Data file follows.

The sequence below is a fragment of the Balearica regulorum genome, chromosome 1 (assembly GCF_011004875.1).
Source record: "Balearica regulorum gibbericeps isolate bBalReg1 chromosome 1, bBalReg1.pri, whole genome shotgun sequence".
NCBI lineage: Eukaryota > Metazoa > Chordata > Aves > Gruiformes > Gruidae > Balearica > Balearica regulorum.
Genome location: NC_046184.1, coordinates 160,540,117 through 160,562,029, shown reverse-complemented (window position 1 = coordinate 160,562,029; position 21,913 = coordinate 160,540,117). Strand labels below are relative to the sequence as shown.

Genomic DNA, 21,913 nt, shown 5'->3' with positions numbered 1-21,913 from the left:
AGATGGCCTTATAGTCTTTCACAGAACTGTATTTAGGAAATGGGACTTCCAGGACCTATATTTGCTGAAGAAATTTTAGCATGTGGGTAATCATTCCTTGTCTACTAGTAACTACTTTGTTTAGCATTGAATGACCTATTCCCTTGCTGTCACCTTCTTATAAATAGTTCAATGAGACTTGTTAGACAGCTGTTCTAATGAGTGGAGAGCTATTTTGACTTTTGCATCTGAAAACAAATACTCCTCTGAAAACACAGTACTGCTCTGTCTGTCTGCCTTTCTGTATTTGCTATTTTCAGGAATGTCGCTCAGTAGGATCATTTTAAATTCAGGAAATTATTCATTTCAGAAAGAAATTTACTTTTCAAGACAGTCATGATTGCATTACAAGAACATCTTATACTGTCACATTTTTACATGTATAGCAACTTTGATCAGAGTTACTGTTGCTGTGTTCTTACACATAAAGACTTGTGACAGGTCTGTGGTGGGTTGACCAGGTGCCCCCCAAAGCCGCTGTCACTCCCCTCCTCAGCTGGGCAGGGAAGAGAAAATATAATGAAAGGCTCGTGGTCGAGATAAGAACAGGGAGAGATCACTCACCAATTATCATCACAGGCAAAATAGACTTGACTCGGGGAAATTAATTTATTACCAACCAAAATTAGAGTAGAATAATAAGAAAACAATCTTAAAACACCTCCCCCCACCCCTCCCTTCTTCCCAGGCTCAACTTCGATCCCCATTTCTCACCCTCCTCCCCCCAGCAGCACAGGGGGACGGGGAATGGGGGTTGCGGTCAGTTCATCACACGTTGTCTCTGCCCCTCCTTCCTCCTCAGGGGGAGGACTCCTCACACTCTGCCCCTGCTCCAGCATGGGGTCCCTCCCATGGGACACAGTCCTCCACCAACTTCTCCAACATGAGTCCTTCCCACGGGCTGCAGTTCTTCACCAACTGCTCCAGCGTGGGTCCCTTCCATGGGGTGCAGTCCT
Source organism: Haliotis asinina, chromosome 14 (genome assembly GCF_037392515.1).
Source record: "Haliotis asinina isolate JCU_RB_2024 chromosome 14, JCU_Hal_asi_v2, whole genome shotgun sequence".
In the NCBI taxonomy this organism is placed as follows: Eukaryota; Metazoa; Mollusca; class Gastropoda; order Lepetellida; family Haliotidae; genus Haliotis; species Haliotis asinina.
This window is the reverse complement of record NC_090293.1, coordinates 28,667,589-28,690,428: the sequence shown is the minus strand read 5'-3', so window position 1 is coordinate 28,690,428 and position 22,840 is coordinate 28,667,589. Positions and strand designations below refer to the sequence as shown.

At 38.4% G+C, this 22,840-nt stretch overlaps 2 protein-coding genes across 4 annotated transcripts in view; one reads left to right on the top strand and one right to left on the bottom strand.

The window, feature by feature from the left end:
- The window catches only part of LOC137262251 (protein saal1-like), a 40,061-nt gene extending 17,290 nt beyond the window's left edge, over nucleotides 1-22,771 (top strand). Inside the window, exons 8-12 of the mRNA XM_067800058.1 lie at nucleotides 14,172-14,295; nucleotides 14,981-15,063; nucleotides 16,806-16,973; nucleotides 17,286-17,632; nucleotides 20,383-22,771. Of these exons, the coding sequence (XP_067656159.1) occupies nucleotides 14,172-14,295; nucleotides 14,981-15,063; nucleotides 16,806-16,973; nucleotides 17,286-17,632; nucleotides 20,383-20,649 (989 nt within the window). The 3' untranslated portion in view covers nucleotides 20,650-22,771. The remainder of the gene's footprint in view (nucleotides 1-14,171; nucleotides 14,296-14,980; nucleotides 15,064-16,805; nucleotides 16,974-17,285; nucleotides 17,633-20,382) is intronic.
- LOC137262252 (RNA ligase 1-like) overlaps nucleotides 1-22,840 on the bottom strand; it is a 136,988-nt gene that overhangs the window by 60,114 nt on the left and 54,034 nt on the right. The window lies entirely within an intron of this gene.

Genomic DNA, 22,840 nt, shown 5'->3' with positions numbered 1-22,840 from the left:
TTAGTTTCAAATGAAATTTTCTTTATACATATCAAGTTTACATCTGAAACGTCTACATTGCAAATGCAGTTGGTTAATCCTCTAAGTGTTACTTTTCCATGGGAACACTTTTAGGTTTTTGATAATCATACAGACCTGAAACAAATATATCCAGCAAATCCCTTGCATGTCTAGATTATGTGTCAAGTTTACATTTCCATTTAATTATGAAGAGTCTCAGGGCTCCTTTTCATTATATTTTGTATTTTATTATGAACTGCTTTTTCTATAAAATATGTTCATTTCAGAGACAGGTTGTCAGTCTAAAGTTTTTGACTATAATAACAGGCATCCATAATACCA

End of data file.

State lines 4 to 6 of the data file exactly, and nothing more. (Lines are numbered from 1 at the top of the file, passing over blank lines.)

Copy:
Genome location: NC_046184.1, coordinates 160,540,117 through 160,562,029, shown reverse-complemented (window position 1 = coordinate 160,562,029; position 21,913 = coordinate 160,540,117). Strand labels below are relative to the sequence as shown.

Genomic DNA, 21,913 nt, shown 5'->3' with positions numbered 1-21,913 from the left:
AGATGGCCTTATAGTCTTTCACAGAACTGTATTTAGGAAATGGGACTTCCAGGACCTATATTTGCTGAAGAAATTTTAGCATGTGGGTAATCATTCCTTGTCTACTAGTAACTACTTTGTTTAGCATTGAATGACCTATTCCCTTGCTGTCACCTTCTTATAAATAGTTCAATGAGACTTGTTAGACAGCTGTTCTAATGAGTGGAGAGCTATTTTGACTTTTGCATCTGAAAACAAATACTCCTCTGAAAACACAGTACTGCTCTGTCTGTCTGCCTTTCTGTATTTGCTATTTTCAGGAATGTCGCTCAGTAGGATCATTTTAAATTCAGGAAATTATTCATTTCAGAAAGAAATTTACTTTTCAAGACAGTCATGATTGCATTACAAGAACATCTTATACTGTCACATTTTTACATGTATAGCAACTTTGATCAGAGTTACTGTTGCTGTGTTCTTACACATAAAGACTTGTGACAGGTCTGTGGTGGGTTGACCAGGTGCCCCCCAAAGCCGCTGTCACTCCCCTCCTCAGCTGGGCAGGGAAGAGAAAATATAATGAAAGGCTCGTGGTCGAGATAAGAACAGGGAGAGATCACTCACCAATTATCATCACAGGCAAAATAGACTTGACTCGGGGAAATTAATTTATTACCAACCAAAATTAGAGTAGAATAATAAGAAAACAATCTTAAAACACCTCCCCCCACCCCTCCCTTCTTCCCAGGCTCAACTTCGATCCCCATTTCTCACCCTCCTCCCCCCAGCAGCACAGGGGGACGGGGAATGGGGGTTGCGGTCAGTTCATCACACGTTGTCTCTGCCCCTCCTTCCTCCTCAGGGGGAGGACTCCTCACACTCTGCCCCTGCTCCAGCATGGGGTCCCTCCCATGGGACACAGTCCTCCACCAACTTCTCCAACATGAGTCCTTCCCACGGGCTGCAGTTCTTCACCAACTGCTCCAGCGTGGGTCCCTTCCATGGGGTGCAGTCCT